Novation) are struggling to respond. Some are setting up e-commerce versions in an
effort to remain competitive. Time will certainly tell whether this new mode of trading
will ultimately be successful (Health Forum Journal, 18-21).

Forecasts and Trends

Value Line predicts that the companies included in their Medical Supplies industry
analysis (Guidant, J&J) will continue to do well. Lifestyle-oriented concerns will play a
part in this, as consumers of products such as breast implants compensated for losses
after September 11, 2001.

Product introductions in cardiology, orthopedics, oncology, and specialized surgical
markets are likely to benefit the industry. Additionally, the state of foreign currency rates
and the weakened U.S. dollar should boost revenues. Specifically, analysts estimate that
sales growth will average about 15% in 2002. Future FDA approvals could impact the
industry as well, particularly in the areas of coronary stents, as revenue increases in 2003
are expected if approvals occur. Looking ahead, a doubling of the coronary stent market
could occur by late 2004.

In addition to Research and Development and FDA approvals, rising Medicare
reimbursements are favorable for the medical device and surgical supplies industry.
Ultimately, the growing aging population will continue to stimulate the industry,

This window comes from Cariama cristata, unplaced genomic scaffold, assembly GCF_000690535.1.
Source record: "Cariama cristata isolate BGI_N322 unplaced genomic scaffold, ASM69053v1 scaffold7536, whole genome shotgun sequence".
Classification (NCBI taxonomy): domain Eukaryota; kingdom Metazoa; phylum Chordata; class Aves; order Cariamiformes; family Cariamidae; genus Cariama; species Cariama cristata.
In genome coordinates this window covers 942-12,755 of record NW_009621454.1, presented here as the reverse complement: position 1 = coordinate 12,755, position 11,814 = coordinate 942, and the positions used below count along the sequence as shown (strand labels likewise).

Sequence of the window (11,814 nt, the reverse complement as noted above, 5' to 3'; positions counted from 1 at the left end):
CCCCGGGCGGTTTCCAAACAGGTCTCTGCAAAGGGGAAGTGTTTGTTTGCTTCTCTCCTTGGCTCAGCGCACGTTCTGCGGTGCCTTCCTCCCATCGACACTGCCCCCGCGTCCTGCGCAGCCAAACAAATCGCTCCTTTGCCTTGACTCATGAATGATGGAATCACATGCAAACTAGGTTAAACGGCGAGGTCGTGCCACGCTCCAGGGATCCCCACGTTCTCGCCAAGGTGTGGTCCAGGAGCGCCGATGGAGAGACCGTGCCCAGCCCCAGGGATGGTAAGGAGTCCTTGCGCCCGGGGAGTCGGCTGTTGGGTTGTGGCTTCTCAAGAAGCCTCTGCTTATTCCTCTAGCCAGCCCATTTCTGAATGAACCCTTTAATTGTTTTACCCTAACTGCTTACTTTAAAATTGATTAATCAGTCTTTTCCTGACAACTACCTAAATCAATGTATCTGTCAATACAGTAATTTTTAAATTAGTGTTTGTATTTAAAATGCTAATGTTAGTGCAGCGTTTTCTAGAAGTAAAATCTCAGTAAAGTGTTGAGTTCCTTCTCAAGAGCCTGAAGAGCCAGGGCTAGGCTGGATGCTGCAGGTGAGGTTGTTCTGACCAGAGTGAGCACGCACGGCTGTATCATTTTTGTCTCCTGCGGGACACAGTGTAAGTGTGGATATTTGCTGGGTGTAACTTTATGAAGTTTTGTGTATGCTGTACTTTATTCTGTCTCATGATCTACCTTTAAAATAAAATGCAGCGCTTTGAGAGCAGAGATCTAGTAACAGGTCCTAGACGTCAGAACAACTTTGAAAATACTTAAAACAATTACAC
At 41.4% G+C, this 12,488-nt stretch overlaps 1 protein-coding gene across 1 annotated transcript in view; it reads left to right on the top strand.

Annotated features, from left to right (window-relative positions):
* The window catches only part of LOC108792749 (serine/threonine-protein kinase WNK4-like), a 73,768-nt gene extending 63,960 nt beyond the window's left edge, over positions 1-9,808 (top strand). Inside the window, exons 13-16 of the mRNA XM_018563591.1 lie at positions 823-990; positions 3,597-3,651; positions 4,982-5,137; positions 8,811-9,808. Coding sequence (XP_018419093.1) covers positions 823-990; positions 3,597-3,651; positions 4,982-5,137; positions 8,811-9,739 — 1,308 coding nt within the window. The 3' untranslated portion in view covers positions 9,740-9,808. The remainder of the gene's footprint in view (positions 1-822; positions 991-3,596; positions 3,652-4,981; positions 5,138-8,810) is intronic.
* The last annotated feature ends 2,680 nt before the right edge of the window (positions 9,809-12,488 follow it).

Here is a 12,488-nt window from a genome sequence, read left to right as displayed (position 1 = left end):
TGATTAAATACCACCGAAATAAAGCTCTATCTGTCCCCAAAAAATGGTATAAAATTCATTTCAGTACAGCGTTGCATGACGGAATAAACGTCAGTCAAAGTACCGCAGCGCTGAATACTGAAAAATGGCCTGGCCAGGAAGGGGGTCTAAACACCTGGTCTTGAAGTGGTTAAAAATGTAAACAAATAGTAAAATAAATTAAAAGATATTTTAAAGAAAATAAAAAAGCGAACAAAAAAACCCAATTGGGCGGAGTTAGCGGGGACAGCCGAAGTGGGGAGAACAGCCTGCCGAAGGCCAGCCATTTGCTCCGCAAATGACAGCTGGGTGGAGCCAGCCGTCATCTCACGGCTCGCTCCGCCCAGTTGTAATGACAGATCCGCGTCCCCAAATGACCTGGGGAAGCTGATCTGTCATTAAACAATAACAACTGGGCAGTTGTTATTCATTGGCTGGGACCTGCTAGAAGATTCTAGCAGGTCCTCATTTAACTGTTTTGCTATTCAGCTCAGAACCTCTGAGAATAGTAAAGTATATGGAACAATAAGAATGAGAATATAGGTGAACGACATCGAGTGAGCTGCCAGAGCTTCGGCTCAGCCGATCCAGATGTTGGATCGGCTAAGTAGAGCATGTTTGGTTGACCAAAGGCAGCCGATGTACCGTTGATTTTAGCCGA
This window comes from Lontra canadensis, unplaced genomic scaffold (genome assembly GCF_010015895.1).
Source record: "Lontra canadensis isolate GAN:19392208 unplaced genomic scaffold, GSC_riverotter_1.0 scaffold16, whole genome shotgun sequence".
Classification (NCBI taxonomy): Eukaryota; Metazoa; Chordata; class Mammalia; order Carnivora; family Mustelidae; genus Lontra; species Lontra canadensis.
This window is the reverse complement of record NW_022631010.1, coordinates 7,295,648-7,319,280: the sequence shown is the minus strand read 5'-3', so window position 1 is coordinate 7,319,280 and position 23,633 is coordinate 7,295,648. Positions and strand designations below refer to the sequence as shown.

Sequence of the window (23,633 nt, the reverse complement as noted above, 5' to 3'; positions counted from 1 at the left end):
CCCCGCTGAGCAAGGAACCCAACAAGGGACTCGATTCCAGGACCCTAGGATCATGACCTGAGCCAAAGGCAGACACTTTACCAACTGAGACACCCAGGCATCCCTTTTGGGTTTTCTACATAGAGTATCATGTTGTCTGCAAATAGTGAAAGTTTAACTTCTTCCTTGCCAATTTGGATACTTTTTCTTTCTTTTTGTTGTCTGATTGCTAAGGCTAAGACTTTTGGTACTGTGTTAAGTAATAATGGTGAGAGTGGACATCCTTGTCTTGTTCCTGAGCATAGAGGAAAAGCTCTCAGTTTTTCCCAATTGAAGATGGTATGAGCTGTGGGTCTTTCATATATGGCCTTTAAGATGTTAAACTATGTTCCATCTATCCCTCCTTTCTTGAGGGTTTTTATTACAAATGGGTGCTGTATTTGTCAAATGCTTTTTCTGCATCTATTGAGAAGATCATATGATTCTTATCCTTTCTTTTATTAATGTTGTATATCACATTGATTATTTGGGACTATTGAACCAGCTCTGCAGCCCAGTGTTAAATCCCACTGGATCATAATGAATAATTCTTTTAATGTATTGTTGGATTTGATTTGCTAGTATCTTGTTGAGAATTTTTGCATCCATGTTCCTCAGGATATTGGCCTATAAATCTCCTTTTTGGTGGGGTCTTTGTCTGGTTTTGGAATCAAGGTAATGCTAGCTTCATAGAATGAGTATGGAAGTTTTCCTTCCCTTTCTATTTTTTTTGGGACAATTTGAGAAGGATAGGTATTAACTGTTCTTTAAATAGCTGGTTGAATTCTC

representing a long-term benefit (S&P Monthly Investment Review, 38). Individuals over
65 years of age currently total roughly 35 million. This number is expected to increase to
55 million by 2020. S&P sees this population demanding products in the areas of
cardiology, urology, orthopedics, diagnostic imaging, and neurology (S&P Industry
Survey, 1).

The home health care market is expected to achieve significant profits as a result of the
U.S. Congress’s passage of the North American Free Trade Agreement. This market is
comprised of kidney dialysis items, implantable infusion pumps, and nutritional therapy
products. Ultimately, the agreement will provide inroads for globalization and industry
growth (Encyclopedia of American Industries, 1244).
Organizations and Trade Associations

Advanced Medical Technology Association
1200 G Street NW, Suite 400
Washington, D.C. 20005

American Medical Association (AMA)

515 N. State St.
Chicago, IL 60610

American Orthopedic and Prosthetic Association (AOPA)
330 John Carlyle Street, Ste. 200
Alexandria, VA 22314

Association for the Advancement of Wound Care (AAWC)
950 West Valley Rd., Ste. 2800
Wayne, PA 19087

Association of Medical Diagnostic Manufacturers (AMDM)
555 18th St. NW, Ste 7W-404
Washington, DC 20004

Medical Device Manufacturers Association
1900 K St. NW, Ste. 300
Washington, DC 20006

(Encyclopedia of Associations, S&P Industry Survey, 30)

Web Links

Centers for Medicare and Medicaid Services Health

Healthcare Intelligence Network

Health News Daily. “The Grey Sheet”

Modern Healthcare

National Center for Health Statistics

U.S. Department of Health and Human Services: Food and Drug Administration

Wall Street Journal Online